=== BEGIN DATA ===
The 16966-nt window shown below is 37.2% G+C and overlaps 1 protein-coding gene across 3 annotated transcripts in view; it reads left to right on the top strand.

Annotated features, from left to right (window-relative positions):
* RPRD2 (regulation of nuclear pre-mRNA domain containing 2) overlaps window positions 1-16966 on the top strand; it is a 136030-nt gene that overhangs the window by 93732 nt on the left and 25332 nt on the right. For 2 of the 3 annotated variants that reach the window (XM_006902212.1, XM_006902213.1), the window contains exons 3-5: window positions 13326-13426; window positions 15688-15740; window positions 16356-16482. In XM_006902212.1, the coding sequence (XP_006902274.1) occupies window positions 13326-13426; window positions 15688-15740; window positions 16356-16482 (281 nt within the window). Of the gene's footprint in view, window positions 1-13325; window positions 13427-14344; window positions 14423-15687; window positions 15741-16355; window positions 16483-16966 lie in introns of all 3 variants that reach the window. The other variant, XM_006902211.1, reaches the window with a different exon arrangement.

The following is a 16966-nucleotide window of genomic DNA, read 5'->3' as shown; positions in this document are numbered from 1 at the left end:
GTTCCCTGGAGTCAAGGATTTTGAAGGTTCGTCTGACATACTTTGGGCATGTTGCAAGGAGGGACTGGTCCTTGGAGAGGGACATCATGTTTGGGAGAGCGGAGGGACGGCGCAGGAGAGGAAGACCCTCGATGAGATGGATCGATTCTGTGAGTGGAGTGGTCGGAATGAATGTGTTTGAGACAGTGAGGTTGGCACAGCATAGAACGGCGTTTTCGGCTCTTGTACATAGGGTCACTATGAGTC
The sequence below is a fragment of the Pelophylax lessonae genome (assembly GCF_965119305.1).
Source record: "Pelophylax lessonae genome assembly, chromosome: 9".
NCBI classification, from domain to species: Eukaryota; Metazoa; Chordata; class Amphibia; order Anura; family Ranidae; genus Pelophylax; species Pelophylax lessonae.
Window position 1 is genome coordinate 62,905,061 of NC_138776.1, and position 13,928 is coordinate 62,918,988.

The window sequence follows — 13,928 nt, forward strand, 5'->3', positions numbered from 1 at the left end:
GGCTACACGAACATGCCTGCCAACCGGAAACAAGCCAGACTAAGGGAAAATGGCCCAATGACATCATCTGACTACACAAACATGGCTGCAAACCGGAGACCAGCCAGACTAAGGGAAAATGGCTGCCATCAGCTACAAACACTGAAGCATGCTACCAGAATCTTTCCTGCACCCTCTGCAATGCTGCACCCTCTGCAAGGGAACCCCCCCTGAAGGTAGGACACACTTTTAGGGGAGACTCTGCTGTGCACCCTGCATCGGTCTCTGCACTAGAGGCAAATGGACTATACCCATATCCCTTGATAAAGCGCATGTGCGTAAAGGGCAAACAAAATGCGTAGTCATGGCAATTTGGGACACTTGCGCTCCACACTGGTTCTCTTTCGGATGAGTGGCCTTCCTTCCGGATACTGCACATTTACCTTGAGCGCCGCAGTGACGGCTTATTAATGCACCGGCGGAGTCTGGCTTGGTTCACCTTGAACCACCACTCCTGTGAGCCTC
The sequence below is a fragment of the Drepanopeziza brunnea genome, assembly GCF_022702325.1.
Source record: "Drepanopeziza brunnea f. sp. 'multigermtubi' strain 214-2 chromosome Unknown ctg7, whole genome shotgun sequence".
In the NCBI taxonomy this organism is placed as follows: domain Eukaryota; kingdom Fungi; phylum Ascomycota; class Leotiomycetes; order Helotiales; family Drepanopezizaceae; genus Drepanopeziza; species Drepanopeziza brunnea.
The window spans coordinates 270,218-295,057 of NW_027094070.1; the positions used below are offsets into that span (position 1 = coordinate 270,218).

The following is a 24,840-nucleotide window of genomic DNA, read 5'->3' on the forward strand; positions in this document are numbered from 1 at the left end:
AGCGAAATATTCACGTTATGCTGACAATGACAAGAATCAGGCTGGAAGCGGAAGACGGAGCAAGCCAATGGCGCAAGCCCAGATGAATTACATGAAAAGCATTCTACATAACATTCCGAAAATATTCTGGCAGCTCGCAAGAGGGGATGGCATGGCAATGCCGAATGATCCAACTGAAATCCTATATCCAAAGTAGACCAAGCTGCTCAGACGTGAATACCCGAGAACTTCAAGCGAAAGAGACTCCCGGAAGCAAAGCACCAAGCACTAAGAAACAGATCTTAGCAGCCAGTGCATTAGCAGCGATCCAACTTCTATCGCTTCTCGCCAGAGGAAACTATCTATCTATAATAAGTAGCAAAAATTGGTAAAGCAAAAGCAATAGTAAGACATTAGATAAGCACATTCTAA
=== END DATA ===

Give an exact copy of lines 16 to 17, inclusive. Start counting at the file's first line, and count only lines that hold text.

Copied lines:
The following is a 24,840-nucleotide window of genomic DNA, read 5'->3' on the forward strand; positions in this document are numbered from 1 at the left end:
AGCGAAATATTCACGTTATGCTGACAATGACAAGAATCAGGCTGGAAGCGGAAGACGGAGCAAGCCAATGGCGCAAGCCCAGATGAATTACATGAAAAGCATTCTACATAACATTCCGAAAATATTCTGGCAGCTCGCAAGAGGGGATGGCATGGCAATGCCGAATGATCCAACTGAAATCCTATATCCAAAGTAGACCAAGCTGCTCAGACGTGAATACCCGAGAACTTCAAGCGAAAGAGACTCCCGGAAGCAAAGCACCAAGCACTAAGAAACAGATCTTAGCAGCCAGTGCATTAGCAGCGATCCAACTTCTATCGCTTCTCGCCAGAGGAAACTATCTATCTATAATAAGTAGCAAAAATTGGTAAAGCAAAAGCAATAGTAAGACATTAGATAAGCACATTCTAA